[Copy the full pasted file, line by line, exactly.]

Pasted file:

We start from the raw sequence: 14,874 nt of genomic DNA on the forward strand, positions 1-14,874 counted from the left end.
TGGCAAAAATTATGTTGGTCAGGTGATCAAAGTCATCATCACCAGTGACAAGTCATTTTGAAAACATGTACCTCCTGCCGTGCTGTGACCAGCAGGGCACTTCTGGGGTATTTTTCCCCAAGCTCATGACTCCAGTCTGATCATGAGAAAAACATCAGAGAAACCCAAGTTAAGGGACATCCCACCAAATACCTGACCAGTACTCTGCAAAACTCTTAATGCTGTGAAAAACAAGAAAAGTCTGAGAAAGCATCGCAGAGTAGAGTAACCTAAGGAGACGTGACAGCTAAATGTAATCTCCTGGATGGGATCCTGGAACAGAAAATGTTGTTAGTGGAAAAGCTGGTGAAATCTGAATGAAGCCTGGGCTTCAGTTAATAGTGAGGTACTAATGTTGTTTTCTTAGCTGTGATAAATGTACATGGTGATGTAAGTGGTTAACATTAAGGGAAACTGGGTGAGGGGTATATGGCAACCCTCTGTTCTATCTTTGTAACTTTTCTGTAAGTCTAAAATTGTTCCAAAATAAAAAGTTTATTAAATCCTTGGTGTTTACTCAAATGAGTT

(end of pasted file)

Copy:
We start from the raw sequence: 14,874 nt of genomic DNA on the forward strand, positions 1-14,874 counted from the left end.
TGGCAAAAATTATGTTGGTCAGGTGATCAAAGTCATCATCACCAGTGACAAGTCATTTTGAAAACATGTACCTCCTGCCGTGCTGTGACCAGCAGGGCACTTCTGGGGTATTTTTCCCCAAGCTCATGACTCCAGTCTGATCATGAGAAAAACATCAGAGAAACCCAAGTTAAGGGACATCCCACCAAATACCTGACCAGTACTCTGCAAAACTCTTAATGCTGTGAAAAACAAGAAAAGTCTGAGAAAGCATCGCAGAGTAGAGTAACCTAAGGAGACGTGACAGCTAAATGTAATCTCCTGGATGGGATCCTGGAACAGAAAATGTTGTTAGTGGAAAAGCTGGTGAAATCTGAATGAAGCCTGGGCTTCAGTTAATAGTGAGGTACTAATGTTGTTTTCTTAGCTGTGATAAATGTACATGGTGATGTAAGTGGTTAACATTAAGGGAAACTGGGTGAGGGGTATATGGCAACCCTCTGTTCTATCTTTGTAACTTTTCTGTAAGTCTAAAATTGTTCCAAAATAAAAAGTTTATTAAATCCTTGGTGTTTACTCAAATGAGTT